WASHINGTON, November 15, 2022 – Commissioner Brendan Carr of the Federal Communications Commission on Monday advocated making available more spectrum for commercial use and urged the extension of the commission’s auction authority that expires next month.  

“We’ve got to make…a great spectrum comeback,” Carr argued during a “fireside chat” hosted by the R Street Institute. “We’ve got to start matching that same pace and cadence that we saw [during Ajit Pai’s term as FCC chairman from 2017 to 2021].” Carr is, like Pai, a Republican.

Carr spoke highly of Pai’s record of acting on several spectrum bands, which includes the auction of 280 megahertz in the C-band – from 3.7–3.98 GigaHertz. Carr called the C-band, “the big kahuna.”

Since the FCC is an independent agency, largely driven by technical considerations, Congress was prudent to vest it with its spectrum authority, Carr argued. But that authority expires on December 16, after a continuing resolution signed by President Joe Biden extended the FCC’s ability to deliver on spectrum policies beyond the original September 30 deadline.

Such an expiration would be “unacceptable,” Carr said. “We have never had a lapse in this auction authority,” he added. “We need to continue to signal to the world and to our private sector that we know what we’re doing, we’re competent here, you can rely on a consistent pipeline of U.S. spectrum.”

In July, the House of Representatives passed the Spectrum Innovation Act, which would vest the commission with auction authority until March 2024.

Carr also praised the efforts of his colleague, Chairwoman Jessica Rosenworcel. The FCC in October sought comment on the 12.7 GHz–13.25 GHz band, following the agency’s August announcement of the winners of the 2.5 GHz auction.

Congress can also act to free up spectrum now held by federal agencies that would be more productive if available to the marketplace, said Joe Kane, director of broadband and spectrum policy at the Information Technology and Innovation Foundation, on a panel following Carr’s remarks.

“Most of the spectrum, whether it’s for licensed or unlicensed, nowadays is going to have to come from federal agencies, and federal agencies are loath to give up the spectrum that they have,” Kane said.

In October, a senior spectrum advisor at the National Telecommunications and Information Administration, the entity that administers spectrum used by the federal government, said his agency will develop a “spectrum strategy,” the primary goal of which will be to make available more spectrum.

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Spectrum

FCC Seeks Comments on Opening 12.7 GHz Band for 5G, Other Uses

‘This is the first step in unlocking a significant expanse of new mid-band spectrum.’

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Screenshot of Jessica Rosenworcel, chairwoman of the FCC, from the FCC’s September meeting.

WASHINGTON, October 27, 2022 – The Federal Communications Commission unanimously approved at its October meeting on Thursday a notice seeking comment on the 12.7–13.25 GHz band, as the commission moves to make available more spectrum for next-generation wireless services, including 5G.

In pursuance of the newly approved notice of inquiry, the FCC will investigate the current uses of the 12.7 GHz band, its potential for mobile broadband and other services, and the proper approach for potential future licensing initiatives. The commission also extended a temporary freeze on applications in the 12.7 GHz band.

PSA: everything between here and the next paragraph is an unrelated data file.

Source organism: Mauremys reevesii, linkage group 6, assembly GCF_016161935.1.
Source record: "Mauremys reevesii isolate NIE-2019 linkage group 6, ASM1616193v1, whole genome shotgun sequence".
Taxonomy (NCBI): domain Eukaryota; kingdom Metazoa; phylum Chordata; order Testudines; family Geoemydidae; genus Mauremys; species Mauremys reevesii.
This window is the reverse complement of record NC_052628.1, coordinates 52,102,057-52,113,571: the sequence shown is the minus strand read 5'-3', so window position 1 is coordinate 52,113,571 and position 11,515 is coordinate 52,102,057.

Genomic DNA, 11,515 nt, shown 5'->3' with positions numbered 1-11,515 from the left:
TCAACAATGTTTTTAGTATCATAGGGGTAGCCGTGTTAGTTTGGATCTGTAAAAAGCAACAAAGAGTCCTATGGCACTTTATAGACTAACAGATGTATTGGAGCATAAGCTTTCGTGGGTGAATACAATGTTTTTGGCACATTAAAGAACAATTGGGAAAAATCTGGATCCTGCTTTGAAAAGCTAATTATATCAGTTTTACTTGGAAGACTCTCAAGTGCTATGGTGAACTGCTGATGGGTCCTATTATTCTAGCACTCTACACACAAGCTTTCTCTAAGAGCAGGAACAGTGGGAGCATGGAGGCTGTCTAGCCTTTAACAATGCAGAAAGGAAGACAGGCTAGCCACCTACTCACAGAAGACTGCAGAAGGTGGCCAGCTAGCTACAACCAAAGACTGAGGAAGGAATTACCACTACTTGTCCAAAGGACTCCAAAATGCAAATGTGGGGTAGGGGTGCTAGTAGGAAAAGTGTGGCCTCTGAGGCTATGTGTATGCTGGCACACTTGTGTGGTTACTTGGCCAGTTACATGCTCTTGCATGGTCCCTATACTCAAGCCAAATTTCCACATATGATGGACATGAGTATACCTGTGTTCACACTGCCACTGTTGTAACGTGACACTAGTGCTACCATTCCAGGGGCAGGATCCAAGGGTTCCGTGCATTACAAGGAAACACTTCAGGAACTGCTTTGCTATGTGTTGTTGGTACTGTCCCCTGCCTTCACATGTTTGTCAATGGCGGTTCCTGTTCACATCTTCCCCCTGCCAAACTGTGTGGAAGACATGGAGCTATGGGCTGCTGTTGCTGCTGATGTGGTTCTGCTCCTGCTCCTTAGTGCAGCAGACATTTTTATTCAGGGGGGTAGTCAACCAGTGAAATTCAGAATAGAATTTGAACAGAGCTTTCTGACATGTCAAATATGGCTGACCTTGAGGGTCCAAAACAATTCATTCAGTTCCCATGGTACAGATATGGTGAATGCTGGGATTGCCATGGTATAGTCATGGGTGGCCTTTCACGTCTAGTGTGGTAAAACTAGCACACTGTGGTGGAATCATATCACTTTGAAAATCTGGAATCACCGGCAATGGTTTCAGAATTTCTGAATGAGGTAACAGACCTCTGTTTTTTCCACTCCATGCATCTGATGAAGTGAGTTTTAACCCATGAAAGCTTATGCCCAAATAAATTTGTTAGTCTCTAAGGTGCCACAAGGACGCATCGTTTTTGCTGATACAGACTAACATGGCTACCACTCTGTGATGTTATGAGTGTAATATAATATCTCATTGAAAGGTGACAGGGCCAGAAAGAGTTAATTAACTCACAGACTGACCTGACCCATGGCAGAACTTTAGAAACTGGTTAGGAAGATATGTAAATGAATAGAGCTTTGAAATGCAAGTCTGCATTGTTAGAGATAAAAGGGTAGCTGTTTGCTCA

“This is the first step in unlocking a significant expanse of new mid-band spectrum,” FCC Chairwoman Jessica Rosenworcel said in her prepared remarks. “But I also know we can’t pin our wireless future on any single band. We need to keep up our efforts to find more airwaves to fuel the mid-band spectrum pipeline.”

The FCC administers radio spectrum for non-federal uses, and the chairwoman said she is working with the National Telecommunications and Information Administration – which administers federally used spectrum – to free up more bands for use by next-generation services. Earlier this month, Scott Harris, senior spectrum advisor at the NTIA, said his agency will pursue spectrum expansions as well.

Rosenworcel also touted her agency’s recent moves to expand spectrum access. “We quickly held an auction in the 3.45 GHz band and followed that up with an auction in the 2.5 GHz band and just yesterday I shared with my colleagues an order that would create new public safety 5G opportunities in the 4.9 GHz band,” her remarks said.

Other business from the FCC October meeting

The commission unanimously approved three other items at Thursday’s meeting. The first, a measure to support Puerto Rico and the United States Virgin Islands, is a step toward providing support to mobile carriers and fixed providers in those territories.

The commission also approved notice of inquiry on new strategies to combat illegal robocalls over non–internet protocol networks. The prevailing anti-robocall framework, STIR/SHAKEN, is technologically impossible on non-IP networks, the FCC said. Broadband Breakfast reported Tuesday that industry players submitted comments to the FCC saying a more complete national transition to IP networks could be the solution to what they say has been a framework that has suffered from ineffectiveness.

Finally, the FCC approved a measure to strengthen the security of the national emergency alert systems. The adopted notice requests comments on the operational readiness of EAS systems and advances reporting requirements for cybersecurity risks and risk-mitigation strategies.